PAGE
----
With data aggregation becoming easier and faster, professionals have to be able to make decisions rapidly. Problems arise in the analysis and display of data, where some insights can be missed. When visualizing your data, three things should be considered:

Less is more: Often the instinct is that once we’ve gathered all the data, it’s important to show ALL of it. But understanding the context of what you’re seeing, coupled with the context of the needs of the the person viewing the data, is vital to design a visualization that gives powerful insights. A great example is our work with an energy company. The instruction from the operators who were viewing this data on a wallboard (or digital wall) was: “it needs to be red, green and yellow,” which is a common statement when users are asked how they want to see their data. The problem is that a wallboard full of red indicators has an ergonomic component – its impossible to tell how to prioritize what’s bad and what’s really bad unless you have months of experience working with the data. Instead, working with the operators, we learned what was the key reason that motivates them to examine a piece of data in detail: deviation from average. So, we decided as a group that the more something deviates from its average, regardless of whether its good or bad (which is subjective anyway), the brighter we made the text. In this way, operators could immediately discern which pieces of information they needed to pay attention to and examine in more detail on their own desktops. In this way, we saved the operators time to focus on the items that matter and become more effective.

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What is important to the user: Often, data is simply accessed, but not necessarily leveraged in a way that is meaningful to executives. Your data platform is something that needs to be designed by your own specific needs and what you hope to gain as a business. For example, with a financial client we worked with, we could have taken the typical route of aggregated dashboards for executives – make the dashboard look great and show the big picture. Instead, we created a visualization that shows the executive both the big picture and the details at the same time by using a ‘watermelon’ metaphor – something that could be green (good) on the outside, but red (bad) on the inside. Users simply click on what KPI they want to see the ‘insides’ of. This creates an actionable tool for the executive, not simply a passive viewing experience that gives a distorted view of health that lacks real transparency.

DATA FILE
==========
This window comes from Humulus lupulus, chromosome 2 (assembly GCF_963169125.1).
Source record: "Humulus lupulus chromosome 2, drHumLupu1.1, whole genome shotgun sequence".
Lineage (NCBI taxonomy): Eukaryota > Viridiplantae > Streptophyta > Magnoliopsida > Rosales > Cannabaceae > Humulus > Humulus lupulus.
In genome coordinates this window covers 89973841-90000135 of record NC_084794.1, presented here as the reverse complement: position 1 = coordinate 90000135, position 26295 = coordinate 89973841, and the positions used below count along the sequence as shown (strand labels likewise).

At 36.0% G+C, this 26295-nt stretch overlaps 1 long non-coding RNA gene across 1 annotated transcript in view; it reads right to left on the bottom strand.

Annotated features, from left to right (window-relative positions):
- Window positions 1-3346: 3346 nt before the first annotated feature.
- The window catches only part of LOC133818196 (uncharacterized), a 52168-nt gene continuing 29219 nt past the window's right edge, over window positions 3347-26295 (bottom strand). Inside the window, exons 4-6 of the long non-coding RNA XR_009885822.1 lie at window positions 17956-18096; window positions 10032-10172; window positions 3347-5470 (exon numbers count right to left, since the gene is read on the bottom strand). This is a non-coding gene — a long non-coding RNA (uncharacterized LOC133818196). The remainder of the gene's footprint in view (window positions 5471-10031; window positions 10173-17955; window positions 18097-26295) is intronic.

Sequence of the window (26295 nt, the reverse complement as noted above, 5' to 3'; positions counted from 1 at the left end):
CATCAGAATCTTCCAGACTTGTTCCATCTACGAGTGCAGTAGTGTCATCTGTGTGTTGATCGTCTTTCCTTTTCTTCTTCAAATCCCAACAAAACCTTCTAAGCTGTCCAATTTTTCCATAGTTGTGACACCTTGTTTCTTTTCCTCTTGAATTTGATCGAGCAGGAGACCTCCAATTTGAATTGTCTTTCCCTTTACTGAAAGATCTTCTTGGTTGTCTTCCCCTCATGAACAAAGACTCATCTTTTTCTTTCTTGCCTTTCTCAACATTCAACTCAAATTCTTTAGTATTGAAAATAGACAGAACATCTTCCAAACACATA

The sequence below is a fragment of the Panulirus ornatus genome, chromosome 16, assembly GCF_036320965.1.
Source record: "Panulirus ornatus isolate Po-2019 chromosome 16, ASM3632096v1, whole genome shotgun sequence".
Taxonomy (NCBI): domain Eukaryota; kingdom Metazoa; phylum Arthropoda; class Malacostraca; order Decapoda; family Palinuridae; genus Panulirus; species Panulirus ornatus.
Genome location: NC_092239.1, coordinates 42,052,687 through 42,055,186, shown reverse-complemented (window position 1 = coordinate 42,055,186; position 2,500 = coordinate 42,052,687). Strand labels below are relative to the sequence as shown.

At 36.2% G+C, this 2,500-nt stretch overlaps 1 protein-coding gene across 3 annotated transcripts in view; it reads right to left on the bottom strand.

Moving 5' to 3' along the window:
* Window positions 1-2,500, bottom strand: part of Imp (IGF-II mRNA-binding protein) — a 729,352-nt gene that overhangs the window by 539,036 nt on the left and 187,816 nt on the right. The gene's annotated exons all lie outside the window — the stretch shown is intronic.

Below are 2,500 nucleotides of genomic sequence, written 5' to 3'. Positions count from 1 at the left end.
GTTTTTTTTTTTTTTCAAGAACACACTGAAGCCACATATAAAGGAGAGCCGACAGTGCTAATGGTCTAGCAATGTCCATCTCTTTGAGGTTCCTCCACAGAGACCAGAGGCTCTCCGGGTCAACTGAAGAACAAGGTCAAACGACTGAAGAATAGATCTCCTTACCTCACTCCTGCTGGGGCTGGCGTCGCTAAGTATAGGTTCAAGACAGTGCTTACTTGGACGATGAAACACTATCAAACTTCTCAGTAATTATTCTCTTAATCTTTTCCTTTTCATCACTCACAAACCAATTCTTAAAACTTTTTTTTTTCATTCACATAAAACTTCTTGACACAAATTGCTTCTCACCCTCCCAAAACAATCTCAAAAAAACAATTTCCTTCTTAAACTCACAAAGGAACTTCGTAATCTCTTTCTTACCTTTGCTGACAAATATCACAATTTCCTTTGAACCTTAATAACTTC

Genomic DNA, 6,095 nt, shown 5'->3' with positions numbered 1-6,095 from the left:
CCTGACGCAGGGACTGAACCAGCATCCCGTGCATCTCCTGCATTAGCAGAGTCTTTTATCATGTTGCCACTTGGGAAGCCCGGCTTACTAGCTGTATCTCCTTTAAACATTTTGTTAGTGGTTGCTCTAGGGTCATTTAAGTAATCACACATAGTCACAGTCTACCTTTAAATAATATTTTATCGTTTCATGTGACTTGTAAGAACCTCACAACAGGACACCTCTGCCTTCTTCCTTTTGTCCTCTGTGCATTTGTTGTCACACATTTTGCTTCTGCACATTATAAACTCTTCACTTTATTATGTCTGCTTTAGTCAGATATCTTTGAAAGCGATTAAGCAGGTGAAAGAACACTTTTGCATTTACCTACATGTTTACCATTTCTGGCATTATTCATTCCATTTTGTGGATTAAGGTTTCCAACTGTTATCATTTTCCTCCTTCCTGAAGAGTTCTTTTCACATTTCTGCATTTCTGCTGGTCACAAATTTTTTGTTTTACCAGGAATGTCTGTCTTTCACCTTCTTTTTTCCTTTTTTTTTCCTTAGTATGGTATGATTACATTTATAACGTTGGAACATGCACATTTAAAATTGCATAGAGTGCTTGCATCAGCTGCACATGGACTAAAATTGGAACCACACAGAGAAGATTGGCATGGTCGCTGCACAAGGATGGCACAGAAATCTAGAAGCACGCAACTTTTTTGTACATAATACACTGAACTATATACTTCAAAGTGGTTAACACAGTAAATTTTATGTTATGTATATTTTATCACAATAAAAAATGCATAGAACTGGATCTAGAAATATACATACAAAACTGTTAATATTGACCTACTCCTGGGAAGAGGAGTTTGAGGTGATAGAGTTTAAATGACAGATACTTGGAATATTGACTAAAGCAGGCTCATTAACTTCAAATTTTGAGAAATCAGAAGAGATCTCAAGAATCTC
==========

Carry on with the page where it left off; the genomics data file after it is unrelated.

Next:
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Connect the dots: A piece of data on its own does not give you the full story; how that data flows through time can tell you just as much if you connect the dots. For a news media company in the UK, we created a timeline of a piece of content. As the user swipes left and right through time, they can see how that content was shared or commented on and on which social platforms via which devices. This creates a picture of the newspaper’s demographics – age range, gender, location, preferred device, and preferred related content. This not only helps create a more 360 editorial coverage, but by fully understanding the consumer through time, the paper now has a powerful advertising platform by being able to place targeted advertisements based on their needs of demographic, content, and device.

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Our examples show the myriad ways data can be shown. By understanding the user, the context and  the story you want to tell, effective data analysis, and decision making becomes a consequence of good data visualization.

Note: James Horgan will be speaking in person at upcoming event in October in NYC, covering Data Visualization in the media industry. Details coming soon.